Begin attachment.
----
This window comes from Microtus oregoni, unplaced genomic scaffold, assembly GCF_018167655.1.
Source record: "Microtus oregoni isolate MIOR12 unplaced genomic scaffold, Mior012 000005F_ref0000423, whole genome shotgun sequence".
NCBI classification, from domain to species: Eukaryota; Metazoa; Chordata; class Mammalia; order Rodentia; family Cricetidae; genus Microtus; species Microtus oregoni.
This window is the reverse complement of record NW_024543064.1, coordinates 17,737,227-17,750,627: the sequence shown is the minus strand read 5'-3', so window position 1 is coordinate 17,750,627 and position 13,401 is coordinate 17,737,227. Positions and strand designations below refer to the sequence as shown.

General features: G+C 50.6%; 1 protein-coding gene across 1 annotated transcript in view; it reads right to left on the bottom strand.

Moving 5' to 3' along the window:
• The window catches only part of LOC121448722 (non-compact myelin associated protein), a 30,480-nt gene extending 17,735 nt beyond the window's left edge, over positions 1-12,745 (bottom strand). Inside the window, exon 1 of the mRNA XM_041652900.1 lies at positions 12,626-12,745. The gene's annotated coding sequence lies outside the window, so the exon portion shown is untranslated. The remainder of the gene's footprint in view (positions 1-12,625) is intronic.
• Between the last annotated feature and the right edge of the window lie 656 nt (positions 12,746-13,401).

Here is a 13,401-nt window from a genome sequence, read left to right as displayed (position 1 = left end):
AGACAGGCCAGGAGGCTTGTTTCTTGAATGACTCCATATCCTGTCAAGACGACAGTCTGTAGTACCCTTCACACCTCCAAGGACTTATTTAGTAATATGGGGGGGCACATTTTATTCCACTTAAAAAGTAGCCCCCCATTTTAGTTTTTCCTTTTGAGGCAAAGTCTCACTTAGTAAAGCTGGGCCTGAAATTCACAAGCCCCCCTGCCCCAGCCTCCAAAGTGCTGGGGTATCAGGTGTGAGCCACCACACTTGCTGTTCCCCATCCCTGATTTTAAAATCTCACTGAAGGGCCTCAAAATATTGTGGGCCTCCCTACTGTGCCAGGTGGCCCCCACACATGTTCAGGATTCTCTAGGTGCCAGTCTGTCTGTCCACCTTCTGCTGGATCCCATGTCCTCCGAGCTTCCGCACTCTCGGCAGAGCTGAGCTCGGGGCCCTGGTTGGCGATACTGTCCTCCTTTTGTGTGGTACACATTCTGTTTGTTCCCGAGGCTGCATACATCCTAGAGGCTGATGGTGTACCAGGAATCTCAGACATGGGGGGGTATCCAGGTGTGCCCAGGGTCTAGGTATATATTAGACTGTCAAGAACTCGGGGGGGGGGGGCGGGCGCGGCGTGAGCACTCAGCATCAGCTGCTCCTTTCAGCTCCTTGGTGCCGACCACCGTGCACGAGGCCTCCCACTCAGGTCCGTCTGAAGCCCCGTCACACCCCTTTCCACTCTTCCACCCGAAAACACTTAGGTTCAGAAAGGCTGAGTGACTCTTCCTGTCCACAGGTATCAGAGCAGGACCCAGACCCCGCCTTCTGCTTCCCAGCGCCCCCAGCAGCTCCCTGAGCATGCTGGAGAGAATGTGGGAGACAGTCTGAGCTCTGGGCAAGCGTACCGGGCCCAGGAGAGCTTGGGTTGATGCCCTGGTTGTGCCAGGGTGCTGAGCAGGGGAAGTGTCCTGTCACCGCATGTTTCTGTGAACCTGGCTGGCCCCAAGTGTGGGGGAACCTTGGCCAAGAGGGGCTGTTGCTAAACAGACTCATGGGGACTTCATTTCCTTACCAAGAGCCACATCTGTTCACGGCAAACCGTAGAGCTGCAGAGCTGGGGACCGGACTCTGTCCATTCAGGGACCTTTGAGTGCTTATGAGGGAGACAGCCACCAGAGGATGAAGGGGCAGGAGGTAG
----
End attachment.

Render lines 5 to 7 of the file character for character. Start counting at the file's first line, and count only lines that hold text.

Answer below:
General features: G+C 50.6%; 1 protein-coding gene across 1 annotated transcript in view; it reads right to left on the bottom strand.

Moving 5' to 3' along the window:
• The window catches only part of LOC121448722 (non-compact myelin associated protein), a 30,480-nt gene extending 17,735 nt beyond the window's left edge, over positions 1-12,745 (bottom strand). Inside the window, exon 1 of the mRNA XM_041652900.1 lies at positions 12,626-12,745. The gene's annotated coding sequence lies outside the window, so the exon portion shown is untranslated. The remainder of the gene's footprint in view (positions 1-12,625) is intronic.